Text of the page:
He moved to Europe in the mid-sixties, playing with notable composers and conductors of classical and avant-garde music and developing his style along the way. In 1969, he gained worldwide recognition during a concert with Seiji Ozawa and the Chicago Symphony Orchestra. Time reviewed the concert stating that “the star of the evening was Stomu Yamash’ta who stole the show with his virtuoso performance”, and when it was over the audience gave him a five-minute standing ovation.
So, to this collection. He recorded seven albums for Island Records from 1972 to 1976, developing jazz and classical fusion themes. In the beginning, the characteristics were the balance of percussion and piano as well as drawing on tuned steel pipes and a xylophone. The albums here combine a number of soundtrack albums with four albums of his own compositions in more than one album structure.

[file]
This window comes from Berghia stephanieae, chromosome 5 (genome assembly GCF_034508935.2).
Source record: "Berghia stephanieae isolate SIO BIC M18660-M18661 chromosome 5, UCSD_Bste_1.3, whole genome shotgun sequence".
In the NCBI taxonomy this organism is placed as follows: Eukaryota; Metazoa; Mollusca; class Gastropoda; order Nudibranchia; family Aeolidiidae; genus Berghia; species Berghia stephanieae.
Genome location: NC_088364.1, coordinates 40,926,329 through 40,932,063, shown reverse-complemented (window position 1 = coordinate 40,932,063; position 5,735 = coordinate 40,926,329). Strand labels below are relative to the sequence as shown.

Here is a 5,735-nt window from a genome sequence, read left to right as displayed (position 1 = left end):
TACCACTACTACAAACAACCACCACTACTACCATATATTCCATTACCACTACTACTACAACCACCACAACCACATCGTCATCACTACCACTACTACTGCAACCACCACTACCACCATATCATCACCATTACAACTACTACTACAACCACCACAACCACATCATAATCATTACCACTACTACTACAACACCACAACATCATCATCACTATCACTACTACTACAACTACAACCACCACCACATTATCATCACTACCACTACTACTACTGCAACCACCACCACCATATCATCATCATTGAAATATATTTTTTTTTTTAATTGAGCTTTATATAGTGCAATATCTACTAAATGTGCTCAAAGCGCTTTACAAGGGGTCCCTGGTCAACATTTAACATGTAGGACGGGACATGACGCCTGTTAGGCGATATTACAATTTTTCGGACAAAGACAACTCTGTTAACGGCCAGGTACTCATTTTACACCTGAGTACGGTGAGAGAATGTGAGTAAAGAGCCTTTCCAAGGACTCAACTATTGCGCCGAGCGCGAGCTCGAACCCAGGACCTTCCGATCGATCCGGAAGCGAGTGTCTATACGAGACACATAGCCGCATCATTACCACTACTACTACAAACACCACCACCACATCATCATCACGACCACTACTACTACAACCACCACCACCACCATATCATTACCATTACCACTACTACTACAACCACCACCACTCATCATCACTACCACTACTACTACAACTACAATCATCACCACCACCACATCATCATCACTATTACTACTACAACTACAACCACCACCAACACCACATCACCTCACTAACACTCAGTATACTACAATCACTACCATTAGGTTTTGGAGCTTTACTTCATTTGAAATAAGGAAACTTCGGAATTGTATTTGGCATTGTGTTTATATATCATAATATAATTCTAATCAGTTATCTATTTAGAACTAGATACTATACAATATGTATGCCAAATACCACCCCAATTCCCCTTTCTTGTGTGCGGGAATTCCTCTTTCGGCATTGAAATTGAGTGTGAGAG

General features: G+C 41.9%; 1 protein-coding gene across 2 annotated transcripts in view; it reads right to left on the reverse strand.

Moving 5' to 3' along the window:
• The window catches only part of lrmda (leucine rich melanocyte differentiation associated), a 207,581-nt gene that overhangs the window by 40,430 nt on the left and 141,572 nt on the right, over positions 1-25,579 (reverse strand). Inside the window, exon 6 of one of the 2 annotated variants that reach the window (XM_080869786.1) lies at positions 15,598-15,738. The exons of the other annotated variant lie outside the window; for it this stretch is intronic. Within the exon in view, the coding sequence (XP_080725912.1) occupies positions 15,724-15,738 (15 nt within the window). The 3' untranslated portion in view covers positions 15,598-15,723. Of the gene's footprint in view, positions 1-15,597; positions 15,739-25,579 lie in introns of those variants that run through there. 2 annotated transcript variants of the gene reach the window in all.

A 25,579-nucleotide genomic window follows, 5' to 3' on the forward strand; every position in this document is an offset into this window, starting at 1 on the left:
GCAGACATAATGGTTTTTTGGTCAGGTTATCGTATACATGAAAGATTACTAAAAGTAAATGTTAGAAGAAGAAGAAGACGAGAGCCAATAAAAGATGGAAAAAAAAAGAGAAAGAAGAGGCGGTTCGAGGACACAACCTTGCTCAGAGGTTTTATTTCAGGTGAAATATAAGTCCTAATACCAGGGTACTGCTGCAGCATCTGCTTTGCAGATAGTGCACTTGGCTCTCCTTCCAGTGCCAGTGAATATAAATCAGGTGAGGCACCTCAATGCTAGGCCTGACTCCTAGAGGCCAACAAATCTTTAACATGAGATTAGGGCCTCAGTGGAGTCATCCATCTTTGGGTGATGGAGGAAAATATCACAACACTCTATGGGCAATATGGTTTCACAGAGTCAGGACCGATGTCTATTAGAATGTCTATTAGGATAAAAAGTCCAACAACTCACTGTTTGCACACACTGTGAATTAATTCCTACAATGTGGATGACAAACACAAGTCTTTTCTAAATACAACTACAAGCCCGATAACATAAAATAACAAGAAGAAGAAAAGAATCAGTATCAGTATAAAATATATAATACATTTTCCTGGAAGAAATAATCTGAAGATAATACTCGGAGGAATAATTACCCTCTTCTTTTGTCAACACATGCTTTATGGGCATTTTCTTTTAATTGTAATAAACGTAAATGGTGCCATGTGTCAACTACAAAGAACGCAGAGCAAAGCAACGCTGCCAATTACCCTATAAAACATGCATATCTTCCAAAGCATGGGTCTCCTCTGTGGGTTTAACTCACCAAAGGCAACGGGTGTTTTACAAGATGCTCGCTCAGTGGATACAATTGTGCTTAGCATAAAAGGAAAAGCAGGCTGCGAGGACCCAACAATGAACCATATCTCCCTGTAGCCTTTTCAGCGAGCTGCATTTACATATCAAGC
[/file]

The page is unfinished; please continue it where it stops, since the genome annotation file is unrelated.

Throughout the albums, it’s fascinating to hear the music touching both western and eastern forms, always with a strong percussive feel but also drawing inspiration from some of the best progressive musicians around. Artists such as Steve Winwood, Hugh Hopper, Michael Shrieve, Al Di Meola, Klaus Schulze, Pat Thrall worked with him to develop his intense and atmospheric soundscapes.
At times the music is hypnotic, at others passionately driving, and at others presenting a huge musical soundstage where the listener is invited to weave their way through complex themes and structures.
There are moments in this box that are boring but I found myself drawn, again and again, into the complex interactions and strands. A wonderful collection of music that has many faults but also many more triumphs.